This week, the Primary Teachers Union NZEI has released its results on the IES vote.
93% of teachers and principals voted they had NO CONFIDENCE in the policy.
73% voted to dismiss the policy outright rather than go back into the 'pseudo consultation' tent to renegotiate.
In the last few days there have been a number of articles about NZEIs stance and interviews about it from the PM and the Minister. Several statements that have been made have stood out for me. This is my response and any wonderings about them.
1. From 3 News
"One of the most puzzling aspects about the position being taken by the union is that they negotiated themselves in their collective agreement last year four positions for allowances for accelerated classroom expertise – the very kind of approach that this initiative is built on," she says.
My first wondering is, why did the Government just not use the career pathway the teachers all negotiated in the first place? Seems to defy logic that the Government would go to all the trouble of coming up with a different process when the profession had already developed one that had the professions buy in. To suggest that IES is based on what NZEI developed is, at best, a smoke screen for the public, and a fair stretch of the reality in terms of what eventuated.
2. Radio NZ
Education Minister Hekia Parata said she was disappointed with the decision but that its policy would not be dumped.
"If we're honoured to be returned for a further term of government, it is our expectation that we will be implementing from day one, term one, next year with those communities of schools who opt in to participate," she said.
Read More: http://www.radionz.co.nz/news/political/252708/nzei-rejects-key-government-policy
When I see this, it sums up perfectly 'pseudo consultation'. The message from NZEI members that the policy is inappropriate and unwanted was made clear to the Government this week by the results of the vote. What this statement says to me is that the Government is not interested in what the primary teachers and principals think or feel about this policy. Irrespective of the tens of thousands of members voting against it because they believe it won't make a difference to improving equity and outcomes for students, and by doing so turning DOWN money for members, the Government will disregard their voice and plow on ahead. How democratic, said no teacher ever.
3. The Herald
This is perhaps the most disappointing statement so far. In this statement, I read that the PM is trying to imply that primary educators are trying to manipulate things just because its an election. Frankly, I am surprised the PM didn't say 'It's a left wing conspiracy and at the end of the day.." at the beginning of the above statement. (Best I not get started on 'that' particular bandwagon) Teachers and principals cross the political divide. To spin the line 'sadly predicable in an election year' is manipulative and dismissive of the real issues behind IES. Instead, the PM should have been asking WHY, not questioning motive in a way that incites further distrust with the public.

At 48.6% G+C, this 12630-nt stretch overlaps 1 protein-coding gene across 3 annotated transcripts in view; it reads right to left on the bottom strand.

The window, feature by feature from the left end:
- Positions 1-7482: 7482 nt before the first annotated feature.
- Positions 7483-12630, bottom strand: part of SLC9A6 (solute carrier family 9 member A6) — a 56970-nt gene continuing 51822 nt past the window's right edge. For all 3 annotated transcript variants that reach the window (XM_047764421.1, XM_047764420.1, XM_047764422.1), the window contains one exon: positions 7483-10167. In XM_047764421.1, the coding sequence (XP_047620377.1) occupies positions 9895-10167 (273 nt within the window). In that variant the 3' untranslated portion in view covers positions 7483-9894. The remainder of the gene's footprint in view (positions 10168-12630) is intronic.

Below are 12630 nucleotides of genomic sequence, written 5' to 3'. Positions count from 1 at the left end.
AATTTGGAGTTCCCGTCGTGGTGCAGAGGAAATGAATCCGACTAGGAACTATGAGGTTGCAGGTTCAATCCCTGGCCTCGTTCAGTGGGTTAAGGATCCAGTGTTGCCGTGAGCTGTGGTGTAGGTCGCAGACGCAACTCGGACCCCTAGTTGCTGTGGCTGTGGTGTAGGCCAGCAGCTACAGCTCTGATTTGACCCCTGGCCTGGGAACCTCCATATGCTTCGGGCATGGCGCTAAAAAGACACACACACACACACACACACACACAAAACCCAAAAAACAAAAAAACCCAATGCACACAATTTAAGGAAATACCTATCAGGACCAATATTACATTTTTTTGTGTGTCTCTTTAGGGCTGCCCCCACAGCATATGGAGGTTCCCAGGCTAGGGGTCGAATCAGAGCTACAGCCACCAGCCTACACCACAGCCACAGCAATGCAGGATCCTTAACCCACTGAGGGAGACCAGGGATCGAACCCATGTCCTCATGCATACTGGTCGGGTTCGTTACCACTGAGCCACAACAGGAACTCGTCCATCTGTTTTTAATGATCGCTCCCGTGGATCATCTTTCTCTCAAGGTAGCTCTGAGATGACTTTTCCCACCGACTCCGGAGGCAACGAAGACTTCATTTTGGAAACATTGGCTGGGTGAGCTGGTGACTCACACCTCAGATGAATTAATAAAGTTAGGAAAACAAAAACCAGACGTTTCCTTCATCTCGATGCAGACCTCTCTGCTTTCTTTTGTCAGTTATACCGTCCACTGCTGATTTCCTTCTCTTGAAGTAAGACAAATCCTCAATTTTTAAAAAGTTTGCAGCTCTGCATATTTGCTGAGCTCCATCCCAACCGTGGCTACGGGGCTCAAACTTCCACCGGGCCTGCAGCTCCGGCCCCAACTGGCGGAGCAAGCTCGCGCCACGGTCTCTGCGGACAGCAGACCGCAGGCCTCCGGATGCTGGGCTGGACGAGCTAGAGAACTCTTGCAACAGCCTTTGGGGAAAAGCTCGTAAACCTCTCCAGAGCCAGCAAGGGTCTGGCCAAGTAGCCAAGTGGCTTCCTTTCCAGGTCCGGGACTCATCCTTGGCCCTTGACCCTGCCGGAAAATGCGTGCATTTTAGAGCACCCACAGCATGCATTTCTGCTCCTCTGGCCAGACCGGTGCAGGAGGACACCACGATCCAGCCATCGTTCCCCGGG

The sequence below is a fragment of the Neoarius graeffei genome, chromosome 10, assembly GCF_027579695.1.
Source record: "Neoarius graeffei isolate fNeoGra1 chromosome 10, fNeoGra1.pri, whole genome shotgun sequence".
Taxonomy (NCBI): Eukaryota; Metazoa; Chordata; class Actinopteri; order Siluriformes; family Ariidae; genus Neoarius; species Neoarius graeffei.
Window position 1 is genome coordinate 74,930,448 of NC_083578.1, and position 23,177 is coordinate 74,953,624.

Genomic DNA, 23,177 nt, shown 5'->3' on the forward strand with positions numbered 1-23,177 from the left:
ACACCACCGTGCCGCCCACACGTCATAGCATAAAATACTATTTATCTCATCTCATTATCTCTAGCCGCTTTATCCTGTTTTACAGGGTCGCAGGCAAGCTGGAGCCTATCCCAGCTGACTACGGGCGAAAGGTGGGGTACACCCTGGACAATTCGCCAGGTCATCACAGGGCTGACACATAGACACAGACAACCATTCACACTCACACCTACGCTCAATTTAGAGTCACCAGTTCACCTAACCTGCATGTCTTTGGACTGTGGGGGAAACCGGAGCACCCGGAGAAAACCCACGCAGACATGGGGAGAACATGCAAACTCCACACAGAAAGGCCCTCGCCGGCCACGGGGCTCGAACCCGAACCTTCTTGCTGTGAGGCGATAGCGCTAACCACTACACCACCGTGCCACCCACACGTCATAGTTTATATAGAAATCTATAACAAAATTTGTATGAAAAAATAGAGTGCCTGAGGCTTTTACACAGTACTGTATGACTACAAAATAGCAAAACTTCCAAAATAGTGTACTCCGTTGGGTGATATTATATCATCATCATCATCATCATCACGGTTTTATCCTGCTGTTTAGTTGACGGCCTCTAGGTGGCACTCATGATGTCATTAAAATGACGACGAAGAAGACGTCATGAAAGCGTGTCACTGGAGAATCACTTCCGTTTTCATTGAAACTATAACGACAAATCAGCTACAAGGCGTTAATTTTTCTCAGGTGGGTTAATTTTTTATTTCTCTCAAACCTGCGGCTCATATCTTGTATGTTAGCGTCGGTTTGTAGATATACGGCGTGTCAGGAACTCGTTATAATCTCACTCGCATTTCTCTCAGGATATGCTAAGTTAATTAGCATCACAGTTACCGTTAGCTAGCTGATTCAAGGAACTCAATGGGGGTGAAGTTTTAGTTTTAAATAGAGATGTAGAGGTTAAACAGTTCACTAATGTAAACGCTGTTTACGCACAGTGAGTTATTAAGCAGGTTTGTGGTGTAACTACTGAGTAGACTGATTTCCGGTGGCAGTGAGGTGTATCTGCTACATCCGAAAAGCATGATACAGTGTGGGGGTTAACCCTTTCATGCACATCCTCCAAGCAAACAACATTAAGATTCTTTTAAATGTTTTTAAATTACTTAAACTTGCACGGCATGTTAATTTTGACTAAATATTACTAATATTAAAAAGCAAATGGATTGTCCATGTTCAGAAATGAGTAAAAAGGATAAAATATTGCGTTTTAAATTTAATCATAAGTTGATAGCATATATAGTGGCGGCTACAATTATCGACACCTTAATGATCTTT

The myth that teachers are all card carrying members of the Labour party is just that - a myth. Teachers and principals want the best for their communities and their students. They too, are parents and they are professionals. They have a vested interest in public education for the same reasons the public do, only, as professionals, they know what will work and what won't. To not take heed of their advice and thoughts on policy is insulting and ignorant. To not take cognisance of the professions opinion is arrogant and I wonder if the reason they discount the professionals opinion is because it is in the interests of students rather than corporate privatisation.
Furthermore, if you read the last statement then it echoes what was stated above - it was never going to be about real consultation - this was a done deal and it doesn't matter what the majority of the profession charged with implementing it thinks.
4. Breakfast TV1
On Breakfast, the Minister stated that the Primary sector had been involved in the process all the way along including trips overseas to places like Shanghai to look at systems for lifting teacher practice, and that by being involved in the tent they had fully involved in its consultation and development, so she was 'puzzled' now why Primary teachers and principals had voted to not be involved. Or words to that effect. You can watch more here. http://tvnz.co.nz/breakfast-news/hekia-parata-puzzled-union-s-policy-rejection-video-6062062
This is one of those situations where 'being in the tent' was always going to be a case of damned if you do and damned if you don't. In Like Lambs to the Slaughter, back in April, I blogged about how going into the tent and being beguiled by the baubles of 'pseudo consultation' was always going to be used against the profession. By the Ministers comments above, it would seem I was right. I appreciate that the difficulty was always going to be that to not be involved in the process would also be just as risky. But this has never been consultative or transparent. The moment the groups working on it were told not to advise their respective members of the details should have been the point at which all parties said 'not good enough', and walked away. That is the paradox of pseudo consultation.
No teacher or principal I know is opposed to spending money on education. No teacher or principal I know is opposed to doing what is in the best interests of students, and not one of them is against improved outcomes and lifting the quality of teaching in our schools so that all students and communities benefit. So, if the profession stands up and the majority turn down a policy in a resounding wave, then the wise politician and member of the public would ask why, and they would listen.
This is not about blue or red, this is about what is in the best interests of our countries children.